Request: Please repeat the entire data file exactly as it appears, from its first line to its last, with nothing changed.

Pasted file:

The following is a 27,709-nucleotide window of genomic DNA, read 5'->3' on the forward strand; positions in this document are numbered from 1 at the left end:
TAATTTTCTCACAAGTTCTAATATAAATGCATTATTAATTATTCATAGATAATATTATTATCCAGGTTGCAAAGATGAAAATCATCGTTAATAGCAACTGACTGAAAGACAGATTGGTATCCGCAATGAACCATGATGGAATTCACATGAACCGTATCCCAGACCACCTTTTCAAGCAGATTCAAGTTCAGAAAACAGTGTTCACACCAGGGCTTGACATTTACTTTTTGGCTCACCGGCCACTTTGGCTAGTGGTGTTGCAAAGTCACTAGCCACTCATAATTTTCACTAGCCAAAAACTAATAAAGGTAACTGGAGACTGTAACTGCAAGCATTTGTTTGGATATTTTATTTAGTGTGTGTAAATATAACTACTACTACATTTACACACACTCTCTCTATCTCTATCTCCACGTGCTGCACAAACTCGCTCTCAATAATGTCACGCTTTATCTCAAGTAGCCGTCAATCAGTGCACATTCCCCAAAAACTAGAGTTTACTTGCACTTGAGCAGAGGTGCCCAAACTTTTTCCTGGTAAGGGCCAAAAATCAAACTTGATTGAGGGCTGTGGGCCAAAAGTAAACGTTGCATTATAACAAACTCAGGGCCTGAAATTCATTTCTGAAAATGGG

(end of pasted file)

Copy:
The following is a 27,709-nucleotide window of genomic DNA, read 5'->3' on the forward strand; positions in this document are numbered from 1 at the left end:
TAATTTTCTCACAAGTTCTAATATAAATGCATTATTAATTATTCATAGATAATATTATTATCCAGGTTGCAAAGATGAAAATCATCGTTAATAGCAACTGACTGAAAGACAGATTGGTATCCGCAATGAACCATGATGGAATTCACATGAACCGTATCCCAGACCACCTTTTCAAGCAGATTCAAGTTCAGAAAACAGTGTTCACACCAGGGCTTGACATTTACTTTTTGGCTCACCGGCCACTTTGGCTAGTGGTGTTGCAAAGTCACTAGCCACTCATAATTTTCACTAGCCAAAAACTAATAAAGGTAACTGGAGACTGTAACTGCAAGCATTTGTTTGGATATTTTATTTAGTGTGTGTAAATATAACTACTACTACATTTACACACACTCTCTCTATCTCTATCTCCACGTGCTGCACAAACTCGCTCTCAATAATGTCACGCTTTATCTCAAGTAGCCGTCAATCAGTGCACATTCCCCAAAAACTAGAGTTTACTTGCACTTGAGCAGAGGTGCCCAAACTTTTTCCTGGTAAGGGCCAAAAATCAAACTTGATTGAGGGCTGTGGGCCAAAAGTAAACGTTGCATTATAACAAACTCAGGGCCTGAAATTCATTTCTGAAAATGGG